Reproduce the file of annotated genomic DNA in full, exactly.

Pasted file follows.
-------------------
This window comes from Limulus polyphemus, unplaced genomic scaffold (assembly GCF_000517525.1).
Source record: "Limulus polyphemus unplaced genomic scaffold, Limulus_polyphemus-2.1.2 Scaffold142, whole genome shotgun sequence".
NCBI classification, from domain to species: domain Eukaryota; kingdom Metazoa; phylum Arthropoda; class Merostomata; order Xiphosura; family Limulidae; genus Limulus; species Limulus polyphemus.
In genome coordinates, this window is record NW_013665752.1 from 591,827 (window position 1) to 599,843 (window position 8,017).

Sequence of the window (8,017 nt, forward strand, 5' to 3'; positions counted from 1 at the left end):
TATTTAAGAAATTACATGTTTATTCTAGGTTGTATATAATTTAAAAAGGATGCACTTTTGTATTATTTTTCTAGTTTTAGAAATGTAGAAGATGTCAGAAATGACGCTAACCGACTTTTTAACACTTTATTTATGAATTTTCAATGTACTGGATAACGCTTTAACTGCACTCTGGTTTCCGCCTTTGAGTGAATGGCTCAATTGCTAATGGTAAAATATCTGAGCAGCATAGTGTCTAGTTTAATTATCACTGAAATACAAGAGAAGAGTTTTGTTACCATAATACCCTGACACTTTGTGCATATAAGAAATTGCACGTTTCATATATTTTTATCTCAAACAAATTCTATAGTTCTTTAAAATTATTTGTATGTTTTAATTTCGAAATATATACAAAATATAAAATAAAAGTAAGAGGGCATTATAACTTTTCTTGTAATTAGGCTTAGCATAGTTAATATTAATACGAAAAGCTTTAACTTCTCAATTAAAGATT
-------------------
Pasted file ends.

This window comes from Limulus polyphemus, unplaced genomic scaffold (assembly GCF_000517525.1).
Source record: "Limulus polyphemus unplaced genomic scaffold, Limulus_polyphemus-2.1.2 Scaffold142, whole genome shotgun sequence".
NCBI classification, from domain to species: domain Eukaryota; kingdom Metazoa; phylum Arthropoda; class Merostomata; order Xiphosura; family Limulidae; genus Limulus; species Limulus polyphemus.
In genome coordinates, this window is record NW_013665752.1 from 591,827 (window position 1) to 599,843 (window position 8,017).

Sequence of the window (8,017 nt, forward strand, 5' to 3'; positions counted from 1 at the left end):
TATTTAAGAAATTACATGTTTATTCTAGGTTGTATATAATTTAAAAAGGATGCACTTTTGTATTATTTTTCTAGTTTTAGAAATGTAGAAGATGTCAGAAATGACGCTAACCGACTTTTTAACACTTTATTTATGAATTTTCAATGTACTGGATAACGCTTTAACTGCACTCTGGTTTCCGCCTTTGAGTGAATGGCTCAATTGCTAATGGTAAAATATCTGAGCAGCATAGTGTCTAGTTTAATTATCACTGAAATACAAGAGAAGAGTTTTGTTACCATAATACCCTGACACTTTGTGCATATAAGAAATTGCACGTTTCATATATTTTTATCTCAAACAAATTCTATAGTTCTTTAAAATTATTTGTATGTTTTAATTTCGAAATATATACAAAATATAAAATAAAAGTAAGAGGGCATTATAACTTTTCTTGTAATTAGGCTTAGCATAGTTAATATTAATACGAAAAGCTTTAACTTCTCAATTAAAGATT